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Lola’s mouth is too broad for her face. It means that she smiles before she plans to. She has never seen a mouth as wide as hers on anyone else. If it hadn’t been for a particularly cruel comment from an ex-boyfriend, Lola would never have found her way to clown school and world would have lost a decent clown

Lola gets party bookings three, sometimes even four nights a week. The young children of celebrities are always having birthday parties, and at these parties staffed by watchful minders holding neon balloons, there has to be a guest who arrives specifically to fall down. Lola’s secret is that she keeps it traditional. She has watched videos of Americans doing a style of dance they call clowning, but what these kids are doing isn’t clowning. It’s clever, the way the way the dancers use their own limbs and each other’s to stutter and fold and flow, now imitating a clock with a drunken pendulum, now a crocodile whose tail disobeys. But there is nothing of the failed acrobats that belong to the true clown there. Lola is a graduate of a certain Czech clown school, the best of its kind. She spent her life savings on her training. At their first lesson, her class of seven were instructed to watch each other weep, to watch with the closest attention, from the first tear to the last shudder gathered between the shoulders. They were to watch each other seriously and with empathy. The task was near impossible. It took five hours to complete because the class had to go once more from the beginning every time someone laughed. Winter meant that it was dark at 6 pm, and after class Lola skidded through an avenue of grey statures to stare at the frozen river. Ice gripped the undersides of the bridge in smashed ripples, as if some power had screamed into the water. She looked up with the feeling of claws closing in, only to naked trees black the sky, that was all.

Aside from makeup, most of Lola’s other lesson were physical; turning perfect cartwheels, vaulting, mime, clean falls. In between there was reading and films about the history of clowning. Grimaldi was named in a whisper, or alluded to as J.G.

Lola and the six others in her class grew close, but of them all she lovely only Niccolo. Niccolo was dark haired and dapper, ponytailed. The green of his pupils stirred with sap and circuitry. He looked like a man who threw knives for a living, an almost-assassin. In the studio Lola and Niccolo disrupted each other’s stretching exercises with kisses drunk from each other’s mouths, and at home in their flat they couldn’t let each other move from room to room without attempting piggyback rides. Niccolo was able to waddle manfully up to a kitchen cupboard and open a packet of biscuits with Lola’s weight on his back, the legs wrapped around him. But when Niccolo climbed on Lola’s back, she fell to the ground without delay. She called him Niccolo Niccololo. It was in Prague that Lola and Niccolo learned that the wig and the red nose were only signifiers, that you could walk into a room barefaced, barefooted, wearing jeans, but still the clown came in with you. The clown was carried in the fixed and woeful gaze, in an elasticity to the bones.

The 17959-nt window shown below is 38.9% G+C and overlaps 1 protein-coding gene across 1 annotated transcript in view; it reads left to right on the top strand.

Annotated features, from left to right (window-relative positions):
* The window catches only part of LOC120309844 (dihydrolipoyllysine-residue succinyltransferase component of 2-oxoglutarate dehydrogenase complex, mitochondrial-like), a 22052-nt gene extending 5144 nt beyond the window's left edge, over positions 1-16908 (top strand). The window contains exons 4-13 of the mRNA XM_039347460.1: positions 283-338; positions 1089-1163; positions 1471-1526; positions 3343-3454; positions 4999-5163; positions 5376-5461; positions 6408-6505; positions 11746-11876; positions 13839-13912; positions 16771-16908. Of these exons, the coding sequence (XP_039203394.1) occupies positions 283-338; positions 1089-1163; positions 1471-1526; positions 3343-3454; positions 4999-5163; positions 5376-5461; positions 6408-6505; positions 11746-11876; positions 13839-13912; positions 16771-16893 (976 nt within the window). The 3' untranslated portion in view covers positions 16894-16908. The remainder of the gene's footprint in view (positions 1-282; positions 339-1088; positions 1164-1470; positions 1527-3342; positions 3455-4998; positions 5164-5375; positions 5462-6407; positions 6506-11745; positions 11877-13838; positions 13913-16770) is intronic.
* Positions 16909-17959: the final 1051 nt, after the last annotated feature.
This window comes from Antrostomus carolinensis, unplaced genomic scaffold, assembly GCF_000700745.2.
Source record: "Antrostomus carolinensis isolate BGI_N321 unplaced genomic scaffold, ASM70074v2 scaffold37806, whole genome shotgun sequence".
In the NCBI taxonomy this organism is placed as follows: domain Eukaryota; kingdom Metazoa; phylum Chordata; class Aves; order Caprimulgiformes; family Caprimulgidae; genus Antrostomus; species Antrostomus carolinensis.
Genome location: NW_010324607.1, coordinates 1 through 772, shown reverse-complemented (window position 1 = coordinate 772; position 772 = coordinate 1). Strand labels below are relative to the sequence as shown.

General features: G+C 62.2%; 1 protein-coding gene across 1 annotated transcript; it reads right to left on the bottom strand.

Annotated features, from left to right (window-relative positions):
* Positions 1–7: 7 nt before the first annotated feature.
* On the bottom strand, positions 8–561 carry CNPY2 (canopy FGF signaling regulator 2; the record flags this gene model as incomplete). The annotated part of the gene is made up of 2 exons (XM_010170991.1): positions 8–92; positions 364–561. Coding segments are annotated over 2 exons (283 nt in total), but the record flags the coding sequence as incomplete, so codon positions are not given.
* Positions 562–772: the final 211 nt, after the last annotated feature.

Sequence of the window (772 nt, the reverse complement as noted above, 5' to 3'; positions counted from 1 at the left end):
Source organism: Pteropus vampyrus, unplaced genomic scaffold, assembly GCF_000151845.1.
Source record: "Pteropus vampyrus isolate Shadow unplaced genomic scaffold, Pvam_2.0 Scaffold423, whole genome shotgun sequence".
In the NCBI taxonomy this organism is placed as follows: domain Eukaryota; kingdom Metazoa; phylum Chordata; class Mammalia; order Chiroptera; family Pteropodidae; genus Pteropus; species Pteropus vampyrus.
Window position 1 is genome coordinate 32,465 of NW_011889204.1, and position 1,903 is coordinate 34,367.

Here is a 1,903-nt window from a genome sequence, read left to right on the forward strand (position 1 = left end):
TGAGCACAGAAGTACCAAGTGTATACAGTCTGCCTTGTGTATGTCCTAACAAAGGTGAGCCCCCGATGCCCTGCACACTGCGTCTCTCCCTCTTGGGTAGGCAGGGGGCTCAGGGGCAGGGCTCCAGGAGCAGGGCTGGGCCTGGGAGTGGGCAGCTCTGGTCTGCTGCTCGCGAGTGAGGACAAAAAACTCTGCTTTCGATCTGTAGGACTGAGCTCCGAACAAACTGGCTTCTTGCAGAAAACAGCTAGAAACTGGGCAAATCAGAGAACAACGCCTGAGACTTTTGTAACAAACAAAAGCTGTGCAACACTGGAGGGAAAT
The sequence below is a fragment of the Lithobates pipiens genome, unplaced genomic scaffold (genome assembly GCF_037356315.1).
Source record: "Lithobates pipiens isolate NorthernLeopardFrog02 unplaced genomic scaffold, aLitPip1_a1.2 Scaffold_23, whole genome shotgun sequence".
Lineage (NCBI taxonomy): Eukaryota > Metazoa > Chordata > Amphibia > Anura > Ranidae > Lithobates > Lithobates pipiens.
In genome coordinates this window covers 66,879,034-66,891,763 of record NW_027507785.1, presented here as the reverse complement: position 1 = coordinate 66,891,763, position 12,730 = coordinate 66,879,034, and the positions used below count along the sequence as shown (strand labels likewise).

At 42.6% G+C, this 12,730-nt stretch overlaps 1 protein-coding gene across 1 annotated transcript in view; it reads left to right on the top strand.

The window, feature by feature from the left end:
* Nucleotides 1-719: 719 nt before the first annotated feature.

Niccolo moved back to Italy after graduation. ‘Come with me. Live with me, he’d said to Lola. She couldn’t’ go. He was made for play, and she was not, she knew she was not. As the Tin Soldier, Niccolo turned a key in his spine and marched out to strike strange poses and fear into the hearts of children shopping with their parents in Market Square. As Fosco he charmed red parrots, then seemed to throttle them with silk handkerchiefs, then finally, through some practised mishap, botched his charm and was swarmed with beaks and wings, his skin turned to fine feathers.

After clown school Niccolo became famous. He ditched his Tin Soldier act and became Fosco alone, performing Hamlet and King Lear as one man shows to sold out stalls in Rome. Niccolo Camilleri’s physical comedy wrung laughter out of literature professors and teenagers alike, all the reviews said so. Lola keeps hearing things about Niccolo. She’s heard that he got married. She’s heard that he got divorced. She’s heard that he remarried the same woman he divorced, dismissing the divorce as the result of a temporary ill mood. She’s heard that Niccolo has opened a clown academy of his own in Marseilles, but there is also news that he’s just recovered from a nervous breakdown and is trying to find himself again through Punch and Judy puppeteering in Hong Kong. She’s heard that he took his son to the spice market at Khan el Khalili, left him in the care of a merchant’s wife and promised to return in seven years’ time to see what the boy had become.

Lola has to scale back her clowning to two nights a week because clowning puts Niccolo too much on her mind, and when Niccolo is on her mind she thinks, falsely, that she is dying of loneliness. Red and white lights are fixed around her bathroom mirror, and Lola spends too long standing on cold tiles, looking at her clown mouth. After some time, flicker, the bathroom starts to look like a morgue, flicker, or a television crime scene, flicker, flicker.

To make money Lola responds to a succinctly worded advertisement in the London Review of Books and takes a job minding David morrow, the son of a philosophy professor at UCL. David is a tall nine year old and seems taller every time Lola sees him. No matter what work his mother has the tailor do, David’s trousers defiantly hike up around this ankles. He doesn’t look like his parents, who are lily pale. David has Mediterranean gold in his hair and skin. And he won’t be seen without a pair of red cat’s eye sunglasses on. The only evidence that David’s eyes are normal is the school photograph in which he has been persuaded to stare sardonically over the tops of his shades. Lola like David, not just because she thinks Niccolo would like him, but because there is a sympathy between them. Lola walks David home from school, and she listens to him singing along to his ipod: I believe I can fly… I believe I can touch the sky. She doesn’t make fun of him, even though she is often sorely tempted to.